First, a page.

Georeferenced Landsat satellite image maps of Pakistan are now being made available for purchase from the U.S. Geological Survey (USGS). The first maps to be released are a series of Multi-Spectral Scanner (MSS) color image maps compiled from Landsat scenes taken before 1979. The Pakistan image maps were originally developed by USGS as an aid for geologic and general terrain mapping in support of the Coal Resource Exploration and Development Program in Pakistan (COALREAP). COALREAP, a cooperative program between the USGS, the United States Agency for International Development, and the Geological Survey of Pakistan, was in effect from 1985 through 1994.
The Pakistan MSS image maps (bands 1, 2, and 4) are available as a full-country mosaic of 72 Landsat scenes at a scale of 1:2,000,000, and in 7 regional sheets covering various portions of the entire country at a scale of 1:500,000. The scenes used to compile the maps were selected from imagery available at the Eros Data Center (EDC), Sioux Falls, S. Dak. Where possible, preference was given to cloud-free and snow-free scenes that displayed similar stages of seasonal vegetation development.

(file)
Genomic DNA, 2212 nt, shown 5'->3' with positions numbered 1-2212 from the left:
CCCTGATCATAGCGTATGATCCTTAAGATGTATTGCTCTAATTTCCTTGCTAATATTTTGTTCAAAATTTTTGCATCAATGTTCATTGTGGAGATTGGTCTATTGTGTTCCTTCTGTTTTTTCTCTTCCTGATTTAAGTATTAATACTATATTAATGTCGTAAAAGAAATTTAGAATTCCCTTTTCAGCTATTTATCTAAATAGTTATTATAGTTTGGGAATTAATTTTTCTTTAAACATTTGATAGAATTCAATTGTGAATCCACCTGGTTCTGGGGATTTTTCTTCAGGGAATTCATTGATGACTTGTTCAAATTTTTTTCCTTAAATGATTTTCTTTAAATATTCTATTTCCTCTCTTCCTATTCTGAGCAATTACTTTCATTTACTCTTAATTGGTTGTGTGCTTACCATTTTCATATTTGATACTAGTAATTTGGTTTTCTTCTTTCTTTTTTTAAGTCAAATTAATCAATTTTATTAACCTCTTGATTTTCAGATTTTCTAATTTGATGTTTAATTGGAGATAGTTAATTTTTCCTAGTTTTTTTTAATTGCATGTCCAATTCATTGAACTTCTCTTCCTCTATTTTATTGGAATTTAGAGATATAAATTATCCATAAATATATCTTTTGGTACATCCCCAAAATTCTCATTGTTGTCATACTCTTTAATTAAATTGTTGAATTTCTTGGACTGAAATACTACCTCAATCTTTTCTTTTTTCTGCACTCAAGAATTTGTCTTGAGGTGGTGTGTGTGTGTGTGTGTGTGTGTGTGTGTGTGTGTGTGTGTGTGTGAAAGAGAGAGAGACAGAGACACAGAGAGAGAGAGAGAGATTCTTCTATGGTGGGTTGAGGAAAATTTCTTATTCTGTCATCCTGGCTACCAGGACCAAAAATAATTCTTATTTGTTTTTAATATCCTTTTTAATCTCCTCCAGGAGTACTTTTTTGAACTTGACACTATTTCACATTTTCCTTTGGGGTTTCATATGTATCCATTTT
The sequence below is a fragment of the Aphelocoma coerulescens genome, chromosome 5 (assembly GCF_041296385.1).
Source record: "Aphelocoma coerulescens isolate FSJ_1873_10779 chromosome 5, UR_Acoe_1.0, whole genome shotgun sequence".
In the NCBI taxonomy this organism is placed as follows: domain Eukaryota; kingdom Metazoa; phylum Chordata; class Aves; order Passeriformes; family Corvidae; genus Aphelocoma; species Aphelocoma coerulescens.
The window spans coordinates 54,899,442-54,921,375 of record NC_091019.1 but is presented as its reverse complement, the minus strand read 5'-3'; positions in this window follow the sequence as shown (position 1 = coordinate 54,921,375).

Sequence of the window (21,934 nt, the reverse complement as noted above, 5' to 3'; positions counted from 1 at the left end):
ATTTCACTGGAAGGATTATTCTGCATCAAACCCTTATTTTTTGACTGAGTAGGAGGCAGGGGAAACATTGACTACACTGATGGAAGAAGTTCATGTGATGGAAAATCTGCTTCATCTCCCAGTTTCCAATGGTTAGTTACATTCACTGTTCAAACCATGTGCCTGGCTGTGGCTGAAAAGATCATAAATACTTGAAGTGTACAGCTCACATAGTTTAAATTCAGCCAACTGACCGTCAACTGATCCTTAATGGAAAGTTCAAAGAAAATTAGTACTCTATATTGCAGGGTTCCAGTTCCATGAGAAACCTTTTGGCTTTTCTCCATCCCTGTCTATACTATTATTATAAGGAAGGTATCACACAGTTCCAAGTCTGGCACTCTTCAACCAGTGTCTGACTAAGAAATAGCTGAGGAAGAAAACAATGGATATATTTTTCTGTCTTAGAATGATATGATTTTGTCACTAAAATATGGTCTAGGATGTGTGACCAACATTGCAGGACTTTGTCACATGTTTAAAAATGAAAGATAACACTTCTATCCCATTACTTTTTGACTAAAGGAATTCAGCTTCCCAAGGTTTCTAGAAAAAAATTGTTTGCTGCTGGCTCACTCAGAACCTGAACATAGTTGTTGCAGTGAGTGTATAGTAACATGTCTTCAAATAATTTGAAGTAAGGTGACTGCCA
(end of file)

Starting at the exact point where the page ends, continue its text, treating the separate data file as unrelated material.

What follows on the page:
The data for the MSS scenes were resampled from the original 80-meter resolution to 50-meter picture elements (pixels) and digitally transformed to a geometrically corrected Lambert conformal conic projection. The cubic convolution algorithm was used during rotation and resampling. The 50-meter pixel size allows for such data to be imaged at a scale of 1:250,000 without degradation; for cost and convenience considerations, however, the maps were printed at 1:500,000 scale. The seven regional sheets have been named according to the main province or area covered. The 50-meter data were averaged to 150-meter pixels to generate the country image on a single sheet at 1:2,000,000 scale